Piri Thomas was born in Harlem, New York on September 30, 1928. He was the eldest of seven children. His mother is of Puerto Rican descent and his father is Cuban. Thomas' full name is John Peter Thomas. Some sources state that his parents named him Juan Pedro Tomas, but that his name was changed in the hospital to the English version of the latter. The nickname, Piri, was given to him by his mother, whom he had a very close bond with. It comes from the name of a bird called the "pirri", which is a small bird that has enough strength to wound its enemy bird by attacking its underwing.
Thomas grew up in Spanish Harlem (El Barrio) at a time when lynching was still very prevalent in the United States, so the threat of racism was very real for him and others like him. As a young boy he attended public school in East Harlem, where he was forbidden to speak Spanish. Because the assimilation towards English was greater in school, Thomas began to lose some of his ability to speak Spanish. Thomas was faced with racism at school and in his own neighborhood, where he was taunted by whites and frequently called a "nigger spic". Thomas later writes of his experiences with racism in his books and in his poetry.
In his late teenage years, Thomas began to get involved with the street life in Spanish Harlem and later found himself facing a 7 year prison sentence. In 1950 Thomas was involved in a shoot out with police when an armed robbery attempt at a nightclub went sour. He was wounded and spent time in the prison ward at Bellevue Hospital and after his case was settled he was sent to Sing Sing prison. It was during his imprisonment that he began writing what would later become his first book, "Down These Mean Streets" which was first published in 1967, and is still very well known today. Thomas said in an interview from "Puerto Rican Voices In English", a book of interviews by Carmen Dolores Hernández, that "I promised myself not to serve time, but rather make time serve me. I'll educate my mind, not eradicate it. I, Piri Thomas, will be born anew at each A.M." (179). It was this positive attitude that helped him to become what he is today.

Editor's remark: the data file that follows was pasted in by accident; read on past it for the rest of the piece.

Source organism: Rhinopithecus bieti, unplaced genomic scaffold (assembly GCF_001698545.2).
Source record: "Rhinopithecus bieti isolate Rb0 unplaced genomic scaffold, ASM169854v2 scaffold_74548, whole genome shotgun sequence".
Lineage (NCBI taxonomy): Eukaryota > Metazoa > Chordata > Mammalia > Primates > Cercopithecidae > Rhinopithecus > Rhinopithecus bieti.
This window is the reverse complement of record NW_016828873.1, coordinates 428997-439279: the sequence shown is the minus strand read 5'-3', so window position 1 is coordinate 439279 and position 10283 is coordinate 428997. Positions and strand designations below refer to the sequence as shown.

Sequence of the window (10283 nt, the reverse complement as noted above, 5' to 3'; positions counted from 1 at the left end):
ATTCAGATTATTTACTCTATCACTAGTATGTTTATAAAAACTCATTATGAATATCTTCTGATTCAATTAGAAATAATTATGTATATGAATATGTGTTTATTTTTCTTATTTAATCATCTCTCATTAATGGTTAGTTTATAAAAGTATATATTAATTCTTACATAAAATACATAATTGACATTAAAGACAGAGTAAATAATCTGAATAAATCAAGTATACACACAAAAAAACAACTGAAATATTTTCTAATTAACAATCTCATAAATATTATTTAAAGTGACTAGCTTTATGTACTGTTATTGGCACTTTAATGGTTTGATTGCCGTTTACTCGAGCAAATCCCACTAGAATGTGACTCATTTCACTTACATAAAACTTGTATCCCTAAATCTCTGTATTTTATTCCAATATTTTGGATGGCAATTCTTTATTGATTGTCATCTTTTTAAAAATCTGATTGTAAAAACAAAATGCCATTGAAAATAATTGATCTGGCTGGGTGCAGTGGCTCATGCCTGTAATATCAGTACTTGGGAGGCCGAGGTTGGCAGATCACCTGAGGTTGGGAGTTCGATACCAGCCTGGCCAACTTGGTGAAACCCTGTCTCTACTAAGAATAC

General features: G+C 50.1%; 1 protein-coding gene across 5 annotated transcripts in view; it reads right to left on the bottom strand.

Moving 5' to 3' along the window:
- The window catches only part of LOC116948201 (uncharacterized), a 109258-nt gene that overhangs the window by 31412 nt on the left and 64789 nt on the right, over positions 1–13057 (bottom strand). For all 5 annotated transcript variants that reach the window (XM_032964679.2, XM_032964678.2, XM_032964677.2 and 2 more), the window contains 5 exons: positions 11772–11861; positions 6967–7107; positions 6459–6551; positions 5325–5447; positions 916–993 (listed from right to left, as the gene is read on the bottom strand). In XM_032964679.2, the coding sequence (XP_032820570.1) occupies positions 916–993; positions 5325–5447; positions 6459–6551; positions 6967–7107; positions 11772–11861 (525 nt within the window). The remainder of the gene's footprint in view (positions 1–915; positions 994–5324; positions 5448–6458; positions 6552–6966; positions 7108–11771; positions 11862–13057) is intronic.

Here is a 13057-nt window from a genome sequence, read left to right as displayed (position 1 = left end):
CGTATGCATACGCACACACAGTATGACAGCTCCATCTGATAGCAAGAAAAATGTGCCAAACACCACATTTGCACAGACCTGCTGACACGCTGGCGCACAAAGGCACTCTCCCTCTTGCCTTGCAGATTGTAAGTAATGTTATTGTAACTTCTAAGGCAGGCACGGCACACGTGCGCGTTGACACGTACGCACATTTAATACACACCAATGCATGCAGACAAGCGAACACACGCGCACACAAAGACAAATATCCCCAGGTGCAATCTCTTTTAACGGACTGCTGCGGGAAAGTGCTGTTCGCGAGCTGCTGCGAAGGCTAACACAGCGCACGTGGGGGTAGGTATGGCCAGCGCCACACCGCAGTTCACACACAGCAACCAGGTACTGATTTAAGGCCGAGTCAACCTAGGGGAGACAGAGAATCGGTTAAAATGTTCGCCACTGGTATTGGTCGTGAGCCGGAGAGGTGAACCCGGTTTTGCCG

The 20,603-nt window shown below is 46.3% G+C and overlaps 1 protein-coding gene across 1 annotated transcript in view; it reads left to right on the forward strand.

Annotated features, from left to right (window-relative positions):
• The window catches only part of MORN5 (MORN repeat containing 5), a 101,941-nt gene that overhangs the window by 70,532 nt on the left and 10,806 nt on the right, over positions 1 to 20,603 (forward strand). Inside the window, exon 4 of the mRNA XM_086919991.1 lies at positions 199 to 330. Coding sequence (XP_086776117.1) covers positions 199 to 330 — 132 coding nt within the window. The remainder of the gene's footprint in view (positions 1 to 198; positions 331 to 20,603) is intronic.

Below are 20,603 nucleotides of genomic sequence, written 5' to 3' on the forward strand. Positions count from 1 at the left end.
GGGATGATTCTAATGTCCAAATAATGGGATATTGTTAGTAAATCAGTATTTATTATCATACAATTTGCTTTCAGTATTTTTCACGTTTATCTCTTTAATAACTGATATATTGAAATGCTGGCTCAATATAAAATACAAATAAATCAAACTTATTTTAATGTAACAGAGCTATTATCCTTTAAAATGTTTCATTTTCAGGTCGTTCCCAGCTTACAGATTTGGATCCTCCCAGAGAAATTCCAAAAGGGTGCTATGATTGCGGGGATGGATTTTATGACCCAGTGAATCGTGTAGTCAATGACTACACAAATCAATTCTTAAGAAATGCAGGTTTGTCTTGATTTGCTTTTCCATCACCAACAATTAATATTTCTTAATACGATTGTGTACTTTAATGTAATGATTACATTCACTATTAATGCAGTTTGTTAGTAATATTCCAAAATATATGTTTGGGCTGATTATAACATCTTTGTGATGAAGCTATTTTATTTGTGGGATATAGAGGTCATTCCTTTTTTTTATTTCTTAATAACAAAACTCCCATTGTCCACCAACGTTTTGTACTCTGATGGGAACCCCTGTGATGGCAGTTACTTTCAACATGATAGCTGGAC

After his release from prison, Thomas got involved in an organization called the Youth Development Incorporated (YDI). In this organization, Thomas aided young gang members in getting out of their current situations. He used his life as proof that a person can make a change towards the better. He also emphasized the benefits of attaining an education to the youths as a way to make a better life for oneself.
Thomas' works, as well as his involvement with the young, aided with his progress. After his first book "Down These Mean Streets" (1967), which was an autobiography, he wrote another autobiography called "Savior, Savior, Hold My Hand" (1972). In 1974, he wrote a prisoin memoir called "Seven Long Times" and in 1978 he wrote a book containing eight stories about his street life called "Stories from El Barrio". Thomas has also written a two act play, "Las Calles de Oro", which was produced and performed by the Puerto Rican Traveling Theater in 1972. Thomas is also a poet and has produced two CDs containing "wordsongs", which are poems set to different kinds of music.
Currently Thomas is very involved in the community. He frequently visits schools and prisons and speaks of his life and of his works. He lives in San Francisco with his wife, Suzanne Dod.
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